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Moglen on Social Justice and OSS 336

Posted by CmdrTaco
from the something-weighty-with-your-sunday-morning dept.
NewsCloud writes "What does Firefox have to do with social justice? How will the one laptop per child project discourage genocide? How soon will Microsoft collapse? Watch Eben Moglen's inspiring keynote from the 2006 Plone Conference (Archive.org: mp3 or qt; or YouTube). The video presentation is ordinary, so the mp3 is an equally good format. 'If we know that what we are trying to accomplish is the spread of justice and social equality through the universalization of access to knowledge; If we know that what we are trying to do is build an economy of sharing which will rival the economies of ownership at every point where they directly compete; If we know that we are doing this as an alternative to coercive redistribution, that we have a third way in our hands for dealing with long and deep problems of human injustice; If we are conscious of what we have and know what we are trying to accomplish, when this is the moment for the first time in lifetimes, we can get it done.'"
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Moglen on Social Justice and OSS

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  • Great presentation (Score:3, Informative)

    by byolinux (535260) * on Sunday December 10, 2006 @11:26AM (#17184928) Journal
    Especially when he points out that the best efforts of Microsoft can't produce browsers as good as the Free Software community.
    • He forgot about the best browser -- which is not free software: Opera.
      • Re: (Score:3, Insightful)

        by byolinux (535260) *
        What if I want Opera for an architecture they don't compile it for, what if I want to build something upon Opera, what if I want to change Opera?

        I can't. That's not the best browser, that's a maybe a more technically compliant browser than some, but it's not the best.
  • by Gothmolly (148874) on Sunday December 10, 2006 @11:28AM (#17184946)
    With what? The traditional economy goes something like: I have something, which you want, and you have something which I want. We trade. This non-concept of "economy of sharing" goes like: I have something, which you want, and I am morally obligated to give it to you, by virtue of the fact that I have it. Where is it in my interest to do so, if I do not accept your premise that I am somehow inherently obligated to?

    The "one laptop per child" mentality is great at giving people the information that they need in order to succeed, but it will not make them succeed. It will ensure that everyone starts the race at the same point, but it will not make everyone a winner.
    • by zogger (617870) on Sunday December 10, 2006 @11:54AM (#17185146) Homepage Journal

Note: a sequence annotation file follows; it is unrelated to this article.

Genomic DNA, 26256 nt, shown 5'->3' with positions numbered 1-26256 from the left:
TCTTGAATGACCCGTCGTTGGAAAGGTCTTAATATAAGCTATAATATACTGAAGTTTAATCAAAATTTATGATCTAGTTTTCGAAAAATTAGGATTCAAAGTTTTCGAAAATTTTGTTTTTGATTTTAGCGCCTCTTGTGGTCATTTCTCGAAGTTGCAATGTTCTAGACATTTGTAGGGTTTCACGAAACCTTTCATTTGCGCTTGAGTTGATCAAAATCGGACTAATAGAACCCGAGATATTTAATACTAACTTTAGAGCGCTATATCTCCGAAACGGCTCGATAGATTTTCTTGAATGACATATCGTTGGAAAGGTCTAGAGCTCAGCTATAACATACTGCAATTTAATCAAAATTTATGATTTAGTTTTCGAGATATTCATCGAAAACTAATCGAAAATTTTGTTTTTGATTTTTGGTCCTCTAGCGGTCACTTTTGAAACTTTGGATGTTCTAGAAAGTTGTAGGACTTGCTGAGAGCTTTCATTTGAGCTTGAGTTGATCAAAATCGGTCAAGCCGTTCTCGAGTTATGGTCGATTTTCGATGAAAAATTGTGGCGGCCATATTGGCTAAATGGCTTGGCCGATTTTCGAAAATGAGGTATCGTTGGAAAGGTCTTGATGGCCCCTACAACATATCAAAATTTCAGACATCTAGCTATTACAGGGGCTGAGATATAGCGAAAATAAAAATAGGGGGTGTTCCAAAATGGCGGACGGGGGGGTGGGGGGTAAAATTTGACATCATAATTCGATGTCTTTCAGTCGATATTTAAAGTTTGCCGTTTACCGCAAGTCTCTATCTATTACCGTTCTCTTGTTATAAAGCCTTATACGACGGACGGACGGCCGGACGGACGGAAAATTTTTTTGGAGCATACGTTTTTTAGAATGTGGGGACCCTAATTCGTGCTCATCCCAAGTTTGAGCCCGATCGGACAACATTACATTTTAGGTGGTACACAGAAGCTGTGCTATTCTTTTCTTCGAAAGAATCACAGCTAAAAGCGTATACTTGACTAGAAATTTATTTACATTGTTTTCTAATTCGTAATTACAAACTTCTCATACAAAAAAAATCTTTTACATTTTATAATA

This is how I finally bingoed to what FLOSS was all about. I had read the words but still didn't get it, I mean I was already using Linux and still didn't get it. But I thought of an analogy. FLOSS is like the olden days community barn raisings. Individually, it was pretty expensive and very difficult for one guy to build his own barn, collectively, members of the community go over on the weekend and help each other out, each contributing the tools and expertise they were the best at, eventually they all have very nice barns, then they can all go about the business of being farmers, were they made their livings at.
      • by quixote9 (999874) on Sunday December 10, 2006 @01:25PM (#17185870) Homepage

        Humans have spent millions of years sharing, and just a few thousand owning. Sharing is what got us, as a species, so rich that we could afford to lock up resources, whether it cost anyone anything for others to use them or not.

        Owning can speed up the pace of innovation by several orders of magnitude, but it can also slow it down. You don't need DMCA, DRM, and other insane intellectual property rights to do that. The medieval guilds in Europe, for instance, also slowed down the pace of innovation by a couple of centuries, and they did it using trade secrecy rules that worked just as well (or badly, depending on your point of view).

        But the important thing is that sharing and owning are NOT mutually exclusive. Buddha had it right: it's the balance that's important. Microsoft shouldn't be allowed to own the ones and the zeroes, but sharing everything absolutely equally doesn't work well outside of a monastery either. The balance point, for me, is where you have the most innovation that benefits the most people and allows compensation to flow to the creators, not everybody except the creators.

        One thing that's always brought up about "sharing economies" is the tragedy of the commons. That's where resources held in common and owned by nobody get trashed because nobody takes care of them. Our current environmental problems fall into this category. But the thing to remember there is that sharing only becomes a tragedy when it's a free-for-all. In that case, sure, it's a rip-off for whoever is the biggest thug. We don't have to let that happen. If the commons is adequately regulated, it can be used by everyone AND retain all its value, like a well-run city park.